He puts major blame on the cost of workers’ compensation insurance in Illinois, saying he has to pay up to $90,000 per year, while the cost could be a third of that in Indiana. That complaint is there despite some 2011 reforms in Illinois that improved the picture slightly. “The state could start growing tomorrow, if it would take a look at workers’ compensation,” he says.

While there’s no doubt workers’ compensation is a direct hit to his company’s bottom line, another thought he offered may point to the bigger problem. “There’s no advantage to being in Illinois. Nobody knows what the tax rate is going to be in the future,” Selvaggio says. That uncertainty is likely a much bigger factor in the growth rate of manufacturing. The reality is that workers’ compensation insurance rates are higher, and Illinois has a perception problem after corruption landed two governors in prison — but looming above it all is uncertainty over taxes.

Almost nobody likes uncertainty. “Charlie Sheen has been more stable than the Illinois tax climate,” jokes Mark Denzler, vice president of the Illinois Manufacturers’ Association. “Facing this barrage of tax legislation doesn’t give them predictability.”

Illinois is facing a decision on what to do as the temporary income tax increase expires. Past arguments over whether the state should have a graduated income tax, and even an idea floated when Rod Blagojevich was governor — the gross receipts tax, a levy on almost all business revenue — leave companies skittish. Throw in the state’s $100 billion unfunded pension obligation and the potential for two tax credits to leave the landscape, and companies fear they could get the bill.

“Most companies have considerable choice in their location. Why would they want to come to the state? The degree of uncertainty is not conducive to retain or attract business. How much growth has not occurred because of this uncertainty? Word on the streets is it’s a lot,” says Geoffrey Hewings, director of the Regional Economics Application Laboratory at the University of Illinois.

If gov.-elect Bruce Rauner and the Illinois legislature can figure out the stability part, there are some trends that make observers a little bit optimistic.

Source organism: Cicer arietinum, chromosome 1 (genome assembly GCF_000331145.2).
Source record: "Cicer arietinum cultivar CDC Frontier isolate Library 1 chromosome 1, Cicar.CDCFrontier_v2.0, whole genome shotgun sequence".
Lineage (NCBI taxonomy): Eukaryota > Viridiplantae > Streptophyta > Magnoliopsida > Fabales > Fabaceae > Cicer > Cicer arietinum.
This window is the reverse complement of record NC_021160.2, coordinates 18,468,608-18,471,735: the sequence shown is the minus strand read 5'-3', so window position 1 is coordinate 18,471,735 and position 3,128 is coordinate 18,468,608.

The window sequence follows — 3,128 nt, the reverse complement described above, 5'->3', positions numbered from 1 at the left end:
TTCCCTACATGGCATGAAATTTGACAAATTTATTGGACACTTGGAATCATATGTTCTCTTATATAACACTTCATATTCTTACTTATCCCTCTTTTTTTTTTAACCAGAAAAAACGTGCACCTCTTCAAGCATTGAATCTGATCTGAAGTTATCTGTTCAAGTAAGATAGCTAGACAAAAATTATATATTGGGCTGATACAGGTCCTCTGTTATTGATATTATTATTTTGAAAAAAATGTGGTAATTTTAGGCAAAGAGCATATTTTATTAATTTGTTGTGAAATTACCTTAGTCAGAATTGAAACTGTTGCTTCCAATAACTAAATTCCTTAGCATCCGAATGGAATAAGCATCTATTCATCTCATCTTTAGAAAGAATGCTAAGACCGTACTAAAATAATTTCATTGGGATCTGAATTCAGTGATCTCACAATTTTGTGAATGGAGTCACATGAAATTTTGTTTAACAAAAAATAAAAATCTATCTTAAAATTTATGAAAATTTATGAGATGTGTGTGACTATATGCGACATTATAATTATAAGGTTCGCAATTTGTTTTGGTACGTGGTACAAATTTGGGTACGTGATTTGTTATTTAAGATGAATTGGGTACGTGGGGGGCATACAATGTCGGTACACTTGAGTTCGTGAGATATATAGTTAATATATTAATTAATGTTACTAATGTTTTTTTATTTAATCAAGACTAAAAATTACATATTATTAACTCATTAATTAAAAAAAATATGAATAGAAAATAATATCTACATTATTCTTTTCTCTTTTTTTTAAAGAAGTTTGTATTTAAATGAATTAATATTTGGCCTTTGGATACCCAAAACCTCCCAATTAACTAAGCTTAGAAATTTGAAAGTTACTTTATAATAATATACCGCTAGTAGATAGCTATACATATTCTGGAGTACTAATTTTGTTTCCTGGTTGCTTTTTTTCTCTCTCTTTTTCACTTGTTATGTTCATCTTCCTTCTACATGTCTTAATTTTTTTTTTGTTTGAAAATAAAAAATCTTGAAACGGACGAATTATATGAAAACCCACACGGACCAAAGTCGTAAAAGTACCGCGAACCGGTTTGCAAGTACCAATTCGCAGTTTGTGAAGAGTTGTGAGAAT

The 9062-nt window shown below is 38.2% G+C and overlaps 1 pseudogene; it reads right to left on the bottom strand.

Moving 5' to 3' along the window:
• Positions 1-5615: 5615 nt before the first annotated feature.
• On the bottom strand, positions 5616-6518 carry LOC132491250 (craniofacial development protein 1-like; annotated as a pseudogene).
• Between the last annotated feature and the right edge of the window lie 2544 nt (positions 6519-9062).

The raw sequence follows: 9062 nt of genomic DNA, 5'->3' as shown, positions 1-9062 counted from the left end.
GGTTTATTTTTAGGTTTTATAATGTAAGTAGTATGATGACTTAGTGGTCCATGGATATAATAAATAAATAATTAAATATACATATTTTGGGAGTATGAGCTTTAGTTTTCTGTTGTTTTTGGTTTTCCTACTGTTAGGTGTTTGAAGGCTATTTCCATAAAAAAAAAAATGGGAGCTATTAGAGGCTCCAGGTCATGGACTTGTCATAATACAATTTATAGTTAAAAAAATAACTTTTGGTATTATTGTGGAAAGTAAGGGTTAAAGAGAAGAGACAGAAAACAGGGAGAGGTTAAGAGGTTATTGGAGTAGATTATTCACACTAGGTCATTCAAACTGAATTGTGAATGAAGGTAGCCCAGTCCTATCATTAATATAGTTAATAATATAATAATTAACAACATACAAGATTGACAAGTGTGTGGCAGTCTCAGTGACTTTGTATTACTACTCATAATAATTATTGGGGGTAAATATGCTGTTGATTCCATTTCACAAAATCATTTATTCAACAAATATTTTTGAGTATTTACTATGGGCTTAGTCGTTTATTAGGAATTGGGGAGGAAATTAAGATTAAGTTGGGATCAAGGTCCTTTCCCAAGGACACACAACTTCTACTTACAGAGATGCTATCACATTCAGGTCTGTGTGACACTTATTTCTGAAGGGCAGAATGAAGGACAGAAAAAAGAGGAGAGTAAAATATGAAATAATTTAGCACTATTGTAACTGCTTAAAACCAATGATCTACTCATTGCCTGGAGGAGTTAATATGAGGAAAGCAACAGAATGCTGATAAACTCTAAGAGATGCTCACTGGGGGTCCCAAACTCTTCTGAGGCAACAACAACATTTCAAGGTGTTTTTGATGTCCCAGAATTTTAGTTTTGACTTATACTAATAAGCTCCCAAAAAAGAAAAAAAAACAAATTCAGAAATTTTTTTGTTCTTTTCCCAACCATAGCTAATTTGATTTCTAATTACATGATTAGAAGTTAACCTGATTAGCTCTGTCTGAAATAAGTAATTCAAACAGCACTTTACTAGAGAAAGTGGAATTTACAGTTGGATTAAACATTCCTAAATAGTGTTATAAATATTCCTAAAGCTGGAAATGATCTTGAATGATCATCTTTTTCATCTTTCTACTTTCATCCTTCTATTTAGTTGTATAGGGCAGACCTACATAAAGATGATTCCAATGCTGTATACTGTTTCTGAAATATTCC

Labor costs are rising in China, there is some unhappiness with the quality of some of the goods manufactured there, and logistics costs are competitive in the United States.

Hewings sees the potential for new high-tech manufacturing jobs in Illinois. “If they start manufacturing with 3-D printers at the Ford campus in Chicago, they could build a lot of components cheaply there and walk them across the street to the assembly line. There’s not much difference in the cost of doing that in Illinois or doing that in Georgia or North Carolina.”

Admitting he is more optimistic than many, Hewings says that these are not jobs that will migrate back to China. They would be new jobs requiring high-tech skills. “We will never recover the half-million jobs we lost in that sector, but I think there is an opportunity for us to build some competence and offer some very attractive prospects in terms of careers for young people graduating high school, community colleges and universities.”

Denzler believes the manufacturing sector will show growth around hydraulic fracturing coming to southern Illinois. He points to the announcement of construction of the Cronus Fertilizer plant near Tuscola. He credits proximity to natural gas production as one reason the company located the $1.4 billion facility in east central Illinois. “We are seeing manufacturing jobs come back to the U.S. We want Illinois to take advantage of that,” he says.

Returning to the scouting report, we need to look at the bench. There are a lot of people who want to be in the game, but don’t get to play as much as they hope to. Known as involuntary part timers, they are workers who would like to have full-time jobs, but right now are in part-time situations. Nationwide, there are about 4 million.